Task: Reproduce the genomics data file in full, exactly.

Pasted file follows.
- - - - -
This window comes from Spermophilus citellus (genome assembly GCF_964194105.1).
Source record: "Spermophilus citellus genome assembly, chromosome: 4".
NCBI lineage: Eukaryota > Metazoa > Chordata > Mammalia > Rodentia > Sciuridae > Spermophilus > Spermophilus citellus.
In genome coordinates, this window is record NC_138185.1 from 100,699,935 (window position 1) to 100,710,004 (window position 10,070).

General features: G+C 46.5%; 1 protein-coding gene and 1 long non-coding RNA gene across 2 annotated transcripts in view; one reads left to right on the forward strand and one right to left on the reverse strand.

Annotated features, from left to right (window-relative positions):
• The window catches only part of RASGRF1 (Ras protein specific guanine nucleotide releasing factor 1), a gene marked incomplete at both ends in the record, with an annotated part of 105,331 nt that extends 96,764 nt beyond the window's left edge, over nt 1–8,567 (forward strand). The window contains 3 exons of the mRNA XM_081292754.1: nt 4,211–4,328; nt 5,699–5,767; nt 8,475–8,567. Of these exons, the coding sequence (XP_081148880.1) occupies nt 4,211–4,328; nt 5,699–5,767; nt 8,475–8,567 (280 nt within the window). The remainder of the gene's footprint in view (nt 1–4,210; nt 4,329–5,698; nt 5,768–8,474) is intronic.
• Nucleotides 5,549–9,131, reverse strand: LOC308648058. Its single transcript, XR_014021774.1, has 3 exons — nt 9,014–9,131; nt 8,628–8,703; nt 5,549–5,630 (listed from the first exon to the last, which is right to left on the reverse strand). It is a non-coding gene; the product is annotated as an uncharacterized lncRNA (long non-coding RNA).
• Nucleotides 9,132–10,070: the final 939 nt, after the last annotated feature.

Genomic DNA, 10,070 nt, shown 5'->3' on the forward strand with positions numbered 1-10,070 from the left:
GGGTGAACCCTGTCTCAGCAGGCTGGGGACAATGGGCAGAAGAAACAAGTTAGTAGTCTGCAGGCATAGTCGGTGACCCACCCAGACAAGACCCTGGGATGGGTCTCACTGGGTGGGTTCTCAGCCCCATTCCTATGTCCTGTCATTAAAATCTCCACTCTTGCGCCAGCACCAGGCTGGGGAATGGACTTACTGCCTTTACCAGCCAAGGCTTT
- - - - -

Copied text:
This window comes from Spermophilus citellus (genome assembly GCF_964194105.1).
Source record: "Spermophilus citellus genome assembly, chromosome: 4".
NCBI lineage: Eukaryota > Metazoa > Chordata > Mammalia > Rodentia > Sciuridae > Spermophilus > Spermophilus citellus.
In genome coordinates, this window is record NC_138185.1 from 100,699,935 (window position 1) to 100,710,004 (window position 10,070).

General features: G+C 46.5%; 1 protein-coding gene and 1 long non-coding RNA gene across 2 annotated transcripts in view; one reads left to right on the forward strand and one right to left on the reverse strand.

Annotated features, from left to right (window-relative positions):
• The window catches only part of RASGRF1 (Ras protein specific guanine nucleotide releasing factor 1), a gene marked incomplete at both ends in the record, with an annotated part of 105,331 nt that extends 96,764 nt beyond the window's left edge, over nt 1–8,567 (forward strand). The window contains 3 exons of the mRNA XM_081292754.1: nt 4,211–4,328; nt 5,699–5,767; nt 8,475–8,567. Of these exons, the coding sequence (XP_081148880.1) occupies nt 4,211–4,328; nt 5,699–5,767; nt 8,475–8,567 (280 nt within the window). The remainder of the gene's footprint in view (nt 1–4,210; nt 4,329–5,698; nt 5,768–8,474) is intronic.
• Nucleotides 5,549–9,131, reverse strand: LOC308648058. Its single transcript, XR_014021774.1, has 3 exons — nt 9,014–9,131; nt 8,628–8,703; nt 5,549–5,630 (listed from the first exon to the last, which is right to left on the reverse strand). It is a non-coding gene; the product is annotated as an uncharacterized lncRNA (long non-coding RNA).
• Nucleotides 9,132–10,070: the final 939 nt, after the last annotated feature.

Genomic DNA, 10,070 nt, shown 5'->3' on the forward strand with positions numbered 1-10,070 from the left:
GGGTGAACCCTGTCTCAGCAGGCTGGGGACAATGGGCAGAAGAAACAAGTTAGTAGTCTGCAGGCATAGTCGGTGACCCACCCAGACAAGACCCTGGGATGGGTCTCACTGGGTGGGTTCTCAGCCCCATTCCTATGTCCTGTCATTAAAATCTCCACTCTTGCGCCAGCACCAGGCTGGGGAATGGACTTACTGCCTTTACCAGCCAAGGCTTT